Zuni Olla Maidens at the annual Inter-Tribal Ceremonial in Gallup, New Mexico
© Julien McRoberts/Danita Delimon
Preserving a 4,000-year-old culture. Native American Heritage Day
While our photo today focuses on the colorful dress and jewelry of the Zuni Olla Maidens, people who've been lucky enough to see these women perform traditional songs and dances might have been distracted by their 'ollas'—that’s the name for the large clay jars that the women balance on their heads as they dance. The unusual prop has practical origins. The Zuni people have thrived in the Zuni River Valley in New Mexico for 4,000 years, and their handmade clay ollas have long been used to store food and water. A practical—if tricky—way for a Zuni woman to carry a heavy jar of water back home was to balance it on her head. Over time, the women began incorporating this skill into their dances, thus the formation of the Zuni Olla Maidens.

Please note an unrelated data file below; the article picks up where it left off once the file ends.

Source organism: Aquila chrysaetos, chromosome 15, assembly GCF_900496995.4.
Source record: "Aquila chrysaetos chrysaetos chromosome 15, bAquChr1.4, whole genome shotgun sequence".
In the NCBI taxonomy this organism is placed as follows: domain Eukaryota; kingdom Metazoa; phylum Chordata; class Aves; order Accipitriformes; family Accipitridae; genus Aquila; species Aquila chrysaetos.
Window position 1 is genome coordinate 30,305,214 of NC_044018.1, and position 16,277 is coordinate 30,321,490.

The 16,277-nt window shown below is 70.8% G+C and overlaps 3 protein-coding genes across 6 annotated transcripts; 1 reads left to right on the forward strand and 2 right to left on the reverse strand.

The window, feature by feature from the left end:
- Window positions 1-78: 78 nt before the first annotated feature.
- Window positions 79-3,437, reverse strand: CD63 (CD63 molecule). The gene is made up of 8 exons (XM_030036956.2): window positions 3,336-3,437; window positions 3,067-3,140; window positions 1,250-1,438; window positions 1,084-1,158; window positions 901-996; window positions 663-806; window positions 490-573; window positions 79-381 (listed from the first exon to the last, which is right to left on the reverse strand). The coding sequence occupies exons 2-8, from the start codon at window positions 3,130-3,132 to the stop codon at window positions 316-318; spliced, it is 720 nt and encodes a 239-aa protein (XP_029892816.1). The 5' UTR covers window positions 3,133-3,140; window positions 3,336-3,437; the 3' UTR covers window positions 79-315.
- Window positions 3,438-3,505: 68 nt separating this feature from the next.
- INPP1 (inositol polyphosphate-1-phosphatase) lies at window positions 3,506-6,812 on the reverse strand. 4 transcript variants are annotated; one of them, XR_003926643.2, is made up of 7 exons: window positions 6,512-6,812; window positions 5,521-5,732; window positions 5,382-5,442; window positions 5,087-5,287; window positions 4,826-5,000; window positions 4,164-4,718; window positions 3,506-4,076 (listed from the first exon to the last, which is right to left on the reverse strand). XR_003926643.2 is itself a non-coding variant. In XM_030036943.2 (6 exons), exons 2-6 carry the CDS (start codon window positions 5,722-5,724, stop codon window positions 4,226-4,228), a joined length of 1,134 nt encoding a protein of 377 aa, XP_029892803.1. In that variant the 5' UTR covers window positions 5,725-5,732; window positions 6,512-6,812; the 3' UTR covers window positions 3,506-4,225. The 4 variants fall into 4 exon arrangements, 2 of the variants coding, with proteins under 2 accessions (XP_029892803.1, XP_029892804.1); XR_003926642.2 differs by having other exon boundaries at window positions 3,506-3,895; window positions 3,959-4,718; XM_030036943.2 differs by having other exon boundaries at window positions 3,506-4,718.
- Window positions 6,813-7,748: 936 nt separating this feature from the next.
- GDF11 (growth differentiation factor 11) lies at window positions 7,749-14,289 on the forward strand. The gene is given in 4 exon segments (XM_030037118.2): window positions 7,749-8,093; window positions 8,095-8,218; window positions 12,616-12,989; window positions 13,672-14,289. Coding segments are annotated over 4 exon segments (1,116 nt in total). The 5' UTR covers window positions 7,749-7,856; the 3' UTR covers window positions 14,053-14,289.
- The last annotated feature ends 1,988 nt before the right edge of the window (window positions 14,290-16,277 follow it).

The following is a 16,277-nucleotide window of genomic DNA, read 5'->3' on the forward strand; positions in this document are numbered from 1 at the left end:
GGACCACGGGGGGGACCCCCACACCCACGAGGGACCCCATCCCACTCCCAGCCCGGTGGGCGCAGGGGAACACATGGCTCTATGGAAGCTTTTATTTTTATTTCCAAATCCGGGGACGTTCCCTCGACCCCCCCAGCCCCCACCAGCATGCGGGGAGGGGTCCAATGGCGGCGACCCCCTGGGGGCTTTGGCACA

While the entire month of November is Native American Heritage Month in the United States, today is Native American Heritage Day. It's a focused observance of the contributions of Indigenous culture and society to the United States. And, as some Native organizations suggest, it's a day to reflect on both the past and present struggles faced by Indigenous people across the country.